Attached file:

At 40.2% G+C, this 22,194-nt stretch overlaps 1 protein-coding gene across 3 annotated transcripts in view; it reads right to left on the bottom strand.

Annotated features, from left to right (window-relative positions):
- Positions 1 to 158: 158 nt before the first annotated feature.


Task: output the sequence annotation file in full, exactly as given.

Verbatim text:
At 40.2% G+C, this 22,194-nt stretch overlaps 1 protein-coding gene across 3 annotated transcripts in view; it reads right to left on the bottom strand.

Annotated features, from left to right (window-relative positions):
- Positions 1 to 158: 158 nt before the first annotated feature.